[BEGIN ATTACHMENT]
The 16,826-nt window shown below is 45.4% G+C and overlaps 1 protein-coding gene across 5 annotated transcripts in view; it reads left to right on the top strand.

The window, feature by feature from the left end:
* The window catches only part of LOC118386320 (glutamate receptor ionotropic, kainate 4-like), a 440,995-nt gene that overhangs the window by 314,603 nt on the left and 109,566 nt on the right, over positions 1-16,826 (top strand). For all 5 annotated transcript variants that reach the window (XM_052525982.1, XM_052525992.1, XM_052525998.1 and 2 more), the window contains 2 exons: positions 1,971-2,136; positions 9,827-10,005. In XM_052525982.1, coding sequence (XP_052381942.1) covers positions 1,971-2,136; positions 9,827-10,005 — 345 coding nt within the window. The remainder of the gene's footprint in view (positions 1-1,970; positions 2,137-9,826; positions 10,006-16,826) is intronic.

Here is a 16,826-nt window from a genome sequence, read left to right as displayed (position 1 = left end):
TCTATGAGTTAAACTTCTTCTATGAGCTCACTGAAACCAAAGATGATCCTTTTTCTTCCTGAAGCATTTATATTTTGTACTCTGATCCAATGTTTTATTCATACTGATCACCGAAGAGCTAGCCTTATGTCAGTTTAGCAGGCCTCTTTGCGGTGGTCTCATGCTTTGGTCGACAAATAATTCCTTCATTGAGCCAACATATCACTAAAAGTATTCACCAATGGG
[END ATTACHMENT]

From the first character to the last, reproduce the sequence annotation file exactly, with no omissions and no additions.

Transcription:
The 16,826-nt window shown below is 45.4% G+C and overlaps 1 protein-coding gene across 5 annotated transcripts in view; it reads left to right on the top strand.

The window, feature by feature from the left end:
* The window catches only part of LOC118386320 (glutamate receptor ionotropic, kainate 4-like), a 440,995-nt gene that overhangs the window by 314,603 nt on the left and 109,566 nt on the right, over positions 1-16,826 (top strand). For all 5 annotated transcript variants that reach the window (XM_052525982.1, XM_052525992.1, XM_052525998.1 and 2 more), the window contains 2 exons: positions 1,971-2,136; positions 9,827-10,005. In XM_052525982.1, coding sequence (XP_052381942.1) covers positions 1,971-2,136; positions 9,827-10,005 — 345 coding nt within the window. The remainder of the gene's footprint in view (positions 1-1,970; positions 2,137-9,826; positions 10,006-16,826) is intronic.

Here is a 16,826-nt window from a genome sequence, read left to right as displayed (position 1 = left end):
TCTATGAGTTAAACTTCTTCTATGAGCTCACTGAAACCAAAGATGATCCTTTTTCTTCCTGAAGCATTTATATTTTGTACTCTGATCCAATGTTTTATTCATACTGATCACCGAAGAGCTAGCCTTATGTCAGTTTAGCAGGCCTCTTTGCGGTGGTCTCATGCTTTGGTCGACAAATAATTCCTTCATTGAGCCAACATATCACTAAAAGTATTCACCAATGGG